But even having only one of those freshmen become a reliable and productive part of the offense might be asking too much. It's hard for true freshman receivers to make an impact -- as the past 23 years have shown.

Florida hasn't had much luck with freshman receivers, especially when it comes to being anything more than someone who gets mop-up work.

The Gators have signed 61 receivers from 1990-2012, but only 20 played as true freshmen -- and only 19 caught passes. Of those 19, only four caught more than seven passes: Reidel Anthony, Ike Hilliard, Andre Caldwell and Percy Harvin. Anthony, Hilliard and Harvin all became first-round NFL draft picks and Caldwell was a third-round pick.

Here's more proof that it takes an especially gifted player to make an impact as a freshman: Twelve the 16 receivers who played as true freshmen from 1990-2009 went on to become draft picks.

Is there an incoming receiver who can make an impact in 2013? There's no way to know right now until September, but based on the last two-plus decades, it's unlikely.

Signing five WRs speaks volumes at UF 

February, 6, 2013
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GAINESVILLE, Fla. -- Florida coach Will Muschamp left little doubt about what he believes is his team’s biggest problem heading into the 2013 season.

Signing five receivers was a pretty clear message.


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Changing the game: UF's 2006 class 

January, 21, 2013
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Urban MeyerKevin C. Cox/Getty ImagesStar QB Tim Tebow helped Urban Meyer win two national championships at Florida.

GAINESVILLE, Fla. -- The headliner of Florida’s 2006 signing class was QB Tim Tebow.

He was arguably one of the most hyped recruits in prep football history -- he was the subject of an ESPN documentary entitled “The Chosen One” -- and getting Tebow’s signature on a letter of intent was Urban Meyer’s biggest victory in his 18 first months as UF’s coach.

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Florida is an enigma, like 2006

October, 15, 2012
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Halfway through the 2012 season, the comparisons are already coming: Is this Florida team destined to repeat what it accomplished in 2006?

It sounds crazy, it really does, but the similarities are there. The offense isn’t exactly pretty, but the defense is stellar. Both running games have bulls in the backfield (2006 had a young Tim Tebow and power back DeShawn Wynn). Urban Meyer used more of a pounding spread, while Will Muschamp (also in his second year, like Meyer) has his team grinding along and outplaying everyone in the second half.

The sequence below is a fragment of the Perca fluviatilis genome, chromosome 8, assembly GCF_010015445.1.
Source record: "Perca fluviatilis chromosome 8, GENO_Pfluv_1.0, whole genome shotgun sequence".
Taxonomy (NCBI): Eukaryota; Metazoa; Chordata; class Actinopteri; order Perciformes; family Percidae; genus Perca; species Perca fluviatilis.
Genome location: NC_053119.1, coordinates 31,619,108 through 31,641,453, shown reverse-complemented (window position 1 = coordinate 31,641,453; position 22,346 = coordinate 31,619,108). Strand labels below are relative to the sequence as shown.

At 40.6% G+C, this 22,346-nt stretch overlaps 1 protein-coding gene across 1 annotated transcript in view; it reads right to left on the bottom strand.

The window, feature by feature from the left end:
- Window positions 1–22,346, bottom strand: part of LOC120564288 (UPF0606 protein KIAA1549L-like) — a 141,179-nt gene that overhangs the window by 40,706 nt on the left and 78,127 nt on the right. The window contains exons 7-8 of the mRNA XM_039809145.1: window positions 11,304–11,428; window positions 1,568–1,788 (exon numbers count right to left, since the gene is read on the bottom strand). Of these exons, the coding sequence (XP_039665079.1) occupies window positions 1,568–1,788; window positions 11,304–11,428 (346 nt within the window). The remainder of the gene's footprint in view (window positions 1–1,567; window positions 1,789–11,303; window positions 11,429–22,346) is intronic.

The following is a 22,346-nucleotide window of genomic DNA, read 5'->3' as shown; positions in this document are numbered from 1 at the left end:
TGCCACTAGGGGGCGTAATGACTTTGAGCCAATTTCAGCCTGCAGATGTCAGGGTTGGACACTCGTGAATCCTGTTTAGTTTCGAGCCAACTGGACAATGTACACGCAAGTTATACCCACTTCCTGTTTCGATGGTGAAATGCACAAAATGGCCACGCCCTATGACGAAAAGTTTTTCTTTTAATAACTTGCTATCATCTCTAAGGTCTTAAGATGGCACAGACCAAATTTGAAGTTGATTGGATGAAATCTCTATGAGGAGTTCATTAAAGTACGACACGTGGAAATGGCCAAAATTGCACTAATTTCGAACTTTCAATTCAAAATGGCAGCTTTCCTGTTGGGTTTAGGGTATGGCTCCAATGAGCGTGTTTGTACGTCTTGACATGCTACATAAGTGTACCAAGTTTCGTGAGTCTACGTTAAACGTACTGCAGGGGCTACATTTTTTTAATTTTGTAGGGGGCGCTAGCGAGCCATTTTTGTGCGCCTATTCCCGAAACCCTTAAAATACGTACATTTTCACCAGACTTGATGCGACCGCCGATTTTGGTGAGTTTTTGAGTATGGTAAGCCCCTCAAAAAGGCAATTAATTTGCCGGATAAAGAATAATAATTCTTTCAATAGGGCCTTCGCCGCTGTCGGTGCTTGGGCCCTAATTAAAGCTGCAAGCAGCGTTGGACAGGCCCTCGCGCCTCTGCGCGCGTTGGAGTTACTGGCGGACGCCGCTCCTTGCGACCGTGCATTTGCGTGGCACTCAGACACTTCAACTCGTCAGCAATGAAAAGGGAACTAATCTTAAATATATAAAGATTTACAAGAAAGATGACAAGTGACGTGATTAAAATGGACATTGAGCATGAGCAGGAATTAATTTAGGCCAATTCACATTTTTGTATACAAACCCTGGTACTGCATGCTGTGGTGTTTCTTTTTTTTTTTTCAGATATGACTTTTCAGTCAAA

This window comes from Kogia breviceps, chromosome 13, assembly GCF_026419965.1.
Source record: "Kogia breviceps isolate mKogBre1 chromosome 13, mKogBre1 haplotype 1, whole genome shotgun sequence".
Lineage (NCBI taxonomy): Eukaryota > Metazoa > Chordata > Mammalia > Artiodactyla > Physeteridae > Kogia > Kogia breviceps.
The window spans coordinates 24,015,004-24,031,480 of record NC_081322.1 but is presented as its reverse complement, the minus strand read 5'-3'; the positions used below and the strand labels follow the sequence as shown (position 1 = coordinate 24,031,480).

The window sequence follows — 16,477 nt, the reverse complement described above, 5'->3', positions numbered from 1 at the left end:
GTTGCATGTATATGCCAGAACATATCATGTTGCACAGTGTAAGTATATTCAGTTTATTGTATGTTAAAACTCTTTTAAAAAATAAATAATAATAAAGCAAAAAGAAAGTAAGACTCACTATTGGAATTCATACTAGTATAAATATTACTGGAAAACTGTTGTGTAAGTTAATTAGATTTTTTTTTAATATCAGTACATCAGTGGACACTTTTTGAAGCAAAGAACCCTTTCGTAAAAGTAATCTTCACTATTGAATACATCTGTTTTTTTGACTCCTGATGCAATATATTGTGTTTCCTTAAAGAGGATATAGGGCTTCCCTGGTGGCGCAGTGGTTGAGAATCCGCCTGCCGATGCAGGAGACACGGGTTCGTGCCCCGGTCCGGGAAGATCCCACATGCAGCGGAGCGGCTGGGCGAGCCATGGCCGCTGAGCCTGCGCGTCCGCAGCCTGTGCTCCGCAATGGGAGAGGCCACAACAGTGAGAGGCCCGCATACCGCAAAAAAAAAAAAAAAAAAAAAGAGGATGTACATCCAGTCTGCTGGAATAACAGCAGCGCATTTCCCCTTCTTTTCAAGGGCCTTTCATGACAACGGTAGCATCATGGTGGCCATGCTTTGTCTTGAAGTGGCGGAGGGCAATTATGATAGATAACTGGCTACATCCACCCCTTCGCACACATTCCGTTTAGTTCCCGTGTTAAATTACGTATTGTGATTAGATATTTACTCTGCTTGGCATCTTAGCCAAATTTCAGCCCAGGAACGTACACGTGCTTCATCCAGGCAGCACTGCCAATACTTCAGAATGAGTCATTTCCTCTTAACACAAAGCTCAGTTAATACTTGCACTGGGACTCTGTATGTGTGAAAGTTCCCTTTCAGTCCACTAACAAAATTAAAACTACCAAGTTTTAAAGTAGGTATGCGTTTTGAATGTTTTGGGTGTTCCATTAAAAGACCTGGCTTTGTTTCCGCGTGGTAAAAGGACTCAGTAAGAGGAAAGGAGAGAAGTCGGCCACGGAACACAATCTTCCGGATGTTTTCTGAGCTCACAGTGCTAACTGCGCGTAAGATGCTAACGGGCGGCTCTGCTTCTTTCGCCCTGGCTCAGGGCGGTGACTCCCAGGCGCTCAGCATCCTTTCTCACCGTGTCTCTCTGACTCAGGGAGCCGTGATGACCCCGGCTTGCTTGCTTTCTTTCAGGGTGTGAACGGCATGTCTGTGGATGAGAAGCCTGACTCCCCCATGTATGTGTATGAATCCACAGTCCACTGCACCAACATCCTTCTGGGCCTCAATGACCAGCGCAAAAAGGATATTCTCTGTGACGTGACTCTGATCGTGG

[+] EnlargeChris Leak
Bob Leverone/Sporting News via Getty ImagesChris Leak was a legitimate threat throwing the ball for the 2006 Florida team, something that lacks in this season's version.
The 2006 team didn't really feel like a true national championship contender halfway through the season because it never blew anyone away with the offense dragging along.

But somehow, the wins kept piling up, as toughness, not flash, got it done ... just like this year's team.

But can these Gators make a run to the national championship, or even the SEC championship? Can a team that has averaged 69 passing yards in its past two games really make it through the rest of its SEC schedule and beyond?

So far a mediocre passing game has been enough with that tremendous defense and rugged running game. But for this team to get on the 2006 team’s level, some things have to change, especially with No. 7 South Carolina venturing into the Swamp on Saturday.

For starters, the Gators have to be a threat to throw. In 2006, Chris Leak, who eventually became Florida’s all-time leading passer, was very much a passing threat. He didn’t throw for a lot of yards, averaging just 210 yards a game, but defenses had to account for a balanced Gators offensive attack.

This year’s team doesn’t really have that in Jeff Driskel. He’s a tremendous athlete and can throw a good ball, but he’s averaging just 139 yards a game and has four touchdown passes.

Now, Driskel doesn’t have the receiving threats Leak had. Frankie Hammond Jr., Quinton Dunbar, Jordan Reed and Andre Debose just don’t generate the same excitement as Percy Harvin, Andre Caldwell, Dallas Baker and Cornelius Ingram.

Sure, the Gators haven’t exactly needed to throw the ball with their running game and defense, but when Driskel has to pass against good defenses, will he be able to? It’s still a mystery, and that has to be concerning.

When you compare the defenses, the pass rushes are very different. The 2006 team had Jarvis Moss and Derrick Harvey, who combined for 18.5 sacks. That team had 34 sacks. This one has just 12. Quick passing teams hurt Florida’s pass rush to start the year, but it has to be more consistent in SEC play.